Echoing criticisms the gubernatorial candidates had about Gov. Bobby Jindal’s financial stewardship, influential New York City credit rating agencies have disapproved of the administration’s solution for rebalancing the state’s budget.
But Jindal would have none of it.
“This wasn’t by accident,” Jindal said in an interview Thursday when asked about what critics — particularly other politicians — routinely call a crisis.
“We intentionally went about reducing the size of government,” Jindal said, adding that he felt the only alternative was to raise taxes, which would have taken money out of the pockets of families and would keep businesses from wanting to expand.
Jindal pointed out that he reduced the government workforce by 30,000 and balanced state budgets every year, which is required by the state constitution, without raising taxes. He went into every budget year proposing more spending reductions than he said legislators were willing to accept.
“This is the difference between campaigning for governor and governing: You don’t always get everything you want,” Jindal said, addressing the criticism directly rather than through aides, which is how he has handled it in the past.
Moody’s Investors Service stated in a commentary released Friday that Jindal’s “balancing plan does not address years of unresolved structural budget deficits that have collided with a weakening state economy and a sharp drop in revenues. …”
Both Moody and Fitch Ratings Inc., which released a similar report last week, said the recent budget balancing relies almost entirely on sweeping funds of excess money, delaying payments to vendors and other actions that don’t produce revenues year after year.
“The recent solution to the deficit is another gimmick,” state Treasurer John N. Kennedy, a frequent critic of Jindal’s financial administration, said in an interview. “They’re more polite in the way they are articulating it, but this is what I hear the credit rating agencies saying: ‘We’re not fools. We know you’re using gimmicks.’ ”
Commissioner of Administration Stafford Palmieri issued a statement late Friday that said, in part, “Louisiana’s credit ratings are currently the strongest they have been in two decades.”
Tax collections — particularly corporate and severance — are coming in $370 million less than predicted when the state spending plan for this fiscal year was drafted. On top of that is another $117 million of, basically, unpaid bills left over from the last fiscal year.
The Louisiana Legislative Fiscal Office calculated Jindal’s plan cut only $22.9 million from the state’s expenses to help close the $487 million deficit.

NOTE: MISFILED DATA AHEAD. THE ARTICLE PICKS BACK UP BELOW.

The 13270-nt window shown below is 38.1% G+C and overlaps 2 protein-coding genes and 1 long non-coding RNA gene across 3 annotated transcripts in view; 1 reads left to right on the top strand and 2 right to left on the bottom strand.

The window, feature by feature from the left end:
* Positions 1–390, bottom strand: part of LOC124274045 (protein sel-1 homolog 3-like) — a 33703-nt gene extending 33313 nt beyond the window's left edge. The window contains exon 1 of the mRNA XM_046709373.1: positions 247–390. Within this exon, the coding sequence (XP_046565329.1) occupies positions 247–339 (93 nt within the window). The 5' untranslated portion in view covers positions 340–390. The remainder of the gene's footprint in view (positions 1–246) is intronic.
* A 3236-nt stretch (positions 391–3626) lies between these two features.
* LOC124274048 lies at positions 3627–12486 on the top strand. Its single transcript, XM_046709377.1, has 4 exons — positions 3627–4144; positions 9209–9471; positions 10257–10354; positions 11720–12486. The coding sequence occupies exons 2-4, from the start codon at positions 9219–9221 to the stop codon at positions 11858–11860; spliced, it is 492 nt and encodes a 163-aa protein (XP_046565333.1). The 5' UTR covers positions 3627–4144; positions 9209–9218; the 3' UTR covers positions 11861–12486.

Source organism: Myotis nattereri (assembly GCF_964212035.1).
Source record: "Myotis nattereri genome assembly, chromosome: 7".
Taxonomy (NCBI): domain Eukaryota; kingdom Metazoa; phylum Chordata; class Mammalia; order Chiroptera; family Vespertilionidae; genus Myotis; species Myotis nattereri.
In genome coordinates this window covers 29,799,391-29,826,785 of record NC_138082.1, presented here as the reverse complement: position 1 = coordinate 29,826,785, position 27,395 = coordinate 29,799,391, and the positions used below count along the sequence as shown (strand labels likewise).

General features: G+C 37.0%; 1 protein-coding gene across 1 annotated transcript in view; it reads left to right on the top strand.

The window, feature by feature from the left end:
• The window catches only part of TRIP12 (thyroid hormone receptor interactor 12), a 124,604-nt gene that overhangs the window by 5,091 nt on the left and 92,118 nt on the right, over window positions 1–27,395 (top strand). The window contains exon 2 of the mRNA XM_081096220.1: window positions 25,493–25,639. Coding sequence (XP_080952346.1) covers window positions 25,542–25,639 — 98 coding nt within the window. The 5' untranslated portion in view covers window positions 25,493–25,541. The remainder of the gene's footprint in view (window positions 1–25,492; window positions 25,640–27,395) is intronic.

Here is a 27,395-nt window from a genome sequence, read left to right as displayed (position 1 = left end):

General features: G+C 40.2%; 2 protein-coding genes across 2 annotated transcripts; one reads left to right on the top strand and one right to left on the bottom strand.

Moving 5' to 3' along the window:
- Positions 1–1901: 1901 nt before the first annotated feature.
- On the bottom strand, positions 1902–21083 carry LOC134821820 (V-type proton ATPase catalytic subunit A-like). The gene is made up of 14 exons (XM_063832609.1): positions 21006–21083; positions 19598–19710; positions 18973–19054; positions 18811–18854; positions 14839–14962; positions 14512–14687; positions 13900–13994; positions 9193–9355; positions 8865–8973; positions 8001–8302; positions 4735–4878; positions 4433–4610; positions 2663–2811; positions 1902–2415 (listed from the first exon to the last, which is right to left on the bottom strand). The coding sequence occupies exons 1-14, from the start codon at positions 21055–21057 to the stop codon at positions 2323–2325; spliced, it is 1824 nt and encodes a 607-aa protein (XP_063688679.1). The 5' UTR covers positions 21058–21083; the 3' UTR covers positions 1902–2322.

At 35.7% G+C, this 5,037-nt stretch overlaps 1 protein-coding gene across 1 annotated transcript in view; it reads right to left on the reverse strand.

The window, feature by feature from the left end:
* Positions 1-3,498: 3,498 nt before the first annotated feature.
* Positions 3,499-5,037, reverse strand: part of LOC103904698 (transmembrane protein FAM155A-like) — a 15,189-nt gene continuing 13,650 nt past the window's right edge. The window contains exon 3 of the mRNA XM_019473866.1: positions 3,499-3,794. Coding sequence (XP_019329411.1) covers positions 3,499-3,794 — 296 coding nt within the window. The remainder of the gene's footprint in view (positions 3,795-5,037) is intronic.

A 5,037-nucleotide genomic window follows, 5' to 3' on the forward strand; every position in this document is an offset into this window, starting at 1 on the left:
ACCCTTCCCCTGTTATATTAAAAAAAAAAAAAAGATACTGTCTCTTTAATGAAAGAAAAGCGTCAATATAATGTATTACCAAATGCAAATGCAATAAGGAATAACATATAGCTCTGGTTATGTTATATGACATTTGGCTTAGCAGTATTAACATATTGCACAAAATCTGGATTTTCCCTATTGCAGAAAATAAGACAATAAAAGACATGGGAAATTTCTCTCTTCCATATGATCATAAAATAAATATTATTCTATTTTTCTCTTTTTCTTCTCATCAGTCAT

Jindal’s plan relies on postponing payments to the doctors, hospitals and other providers of health care to the needy under Medicaid and a $28 million withdrawal from the state’s rainy day fund, among other ideas. “Fitch believes these one-time actions do not address the persistent underfunding of the state’s Medicaid program and other state expenditures, such as higher education tuition system,” Fitch Ratings wrote in its report.
Legislators criticized, but approved, Jindal’s plan, following Senate President John Alario’s argument that lawmakers could revisit the issue in a special session. Gov.-elect John Bel Edwards plans to call the Legislature into session after Mardi Gras to deal with budget problems.
The transition team Edwards put together to look at budget issues has met twice behind closed doors, taking testimony and considering alternatives, said Public Service Commissioner Foster Campbell, D-Bossier Parish, who is co-chairing the effort. The group plans to produce a report in the next week or so.
Kennedy worked for former Gov. Buddy Roemer in the 1980s when he faced a fiscal crisis.
Kennedy said what Roemer did back then should be the first thing Edwards should do — look at statutory dedications, which is money legally required to be spent on specific projects and services. Freeing that money from the dedications would allow those funds to be used on other government services.
He said 156 of those funds are protected by everyday law, rather than in the state constitution, and aren’t a fee paid by users of a specific service.
Those dedications could be eliminated and that would free up about $488 million that could be used to fund unprotected expenditures, such as those for higher education and health care.
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